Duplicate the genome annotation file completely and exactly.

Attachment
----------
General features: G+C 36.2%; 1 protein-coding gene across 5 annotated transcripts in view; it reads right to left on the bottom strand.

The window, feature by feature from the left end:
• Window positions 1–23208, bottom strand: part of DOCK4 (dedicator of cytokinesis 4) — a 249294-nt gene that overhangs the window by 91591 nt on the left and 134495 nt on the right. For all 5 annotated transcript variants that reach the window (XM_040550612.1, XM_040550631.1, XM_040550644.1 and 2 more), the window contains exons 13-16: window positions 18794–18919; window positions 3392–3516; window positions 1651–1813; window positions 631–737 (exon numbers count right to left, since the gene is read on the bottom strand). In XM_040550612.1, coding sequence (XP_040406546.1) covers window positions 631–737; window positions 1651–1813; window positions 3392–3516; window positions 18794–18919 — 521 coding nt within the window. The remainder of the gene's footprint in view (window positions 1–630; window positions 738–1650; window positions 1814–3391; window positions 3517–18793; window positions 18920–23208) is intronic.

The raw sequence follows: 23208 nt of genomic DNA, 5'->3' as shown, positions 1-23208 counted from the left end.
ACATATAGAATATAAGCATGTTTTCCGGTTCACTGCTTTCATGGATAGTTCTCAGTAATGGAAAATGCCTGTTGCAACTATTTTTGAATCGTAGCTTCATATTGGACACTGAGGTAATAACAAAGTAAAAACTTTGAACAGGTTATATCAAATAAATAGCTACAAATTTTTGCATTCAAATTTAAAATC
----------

General features: G+C 36.2%; 1 protein-coding gene across 5 annotated transcripts in view; it reads right to left on the bottom strand.

The window, feature by feature from the left end:
• Window positions 1–23208, bottom strand: part of DOCK4 (dedicator of cytokinesis 4) — a 249294-nt gene that overhangs the window by 91591 nt on the left and 134495 nt on the right. For all 5 annotated transcript variants that reach the window (XM_040550612.1, XM_040550631.1, XM_040550644.1 and 2 more), the window contains exons 13-16: window positions 18794–18919; window positions 3392–3516; window positions 1651–1813; window positions 631–737 (exon numbers count right to left, since the gene is read on the bottom strand). In XM_040550612.1, coding sequence (XP_040406546.1) covers window positions 631–737; window positions 1651–1813; window positions 3392–3516; window positions 18794–18919 — 521 coding nt within the window. The remainder of the gene's footprint in view (window positions 1–630; window positions 738–1650; window positions 1814–3391; window positions 3517–18793; window positions 18920–23208) is intronic.

The raw sequence follows: 23208 nt of genomic DNA, 5'->3' as shown, positions 1-23208 counted from the left end.
ACATATAGAATATAAGCATGTTTTCCGGTTCACTGCTTTCATGGATAGTTCTCAGTAATGGAAAATGCCTGTTGCAACTATTTTTGAATCGTAGCTTCATATTGGACACTGAGGTAATAACAAAGTAAAAACTTTGAACAGGTTATATCAAATAAATAGCTACAAATTTTTGCATTCAAATTTAAAATC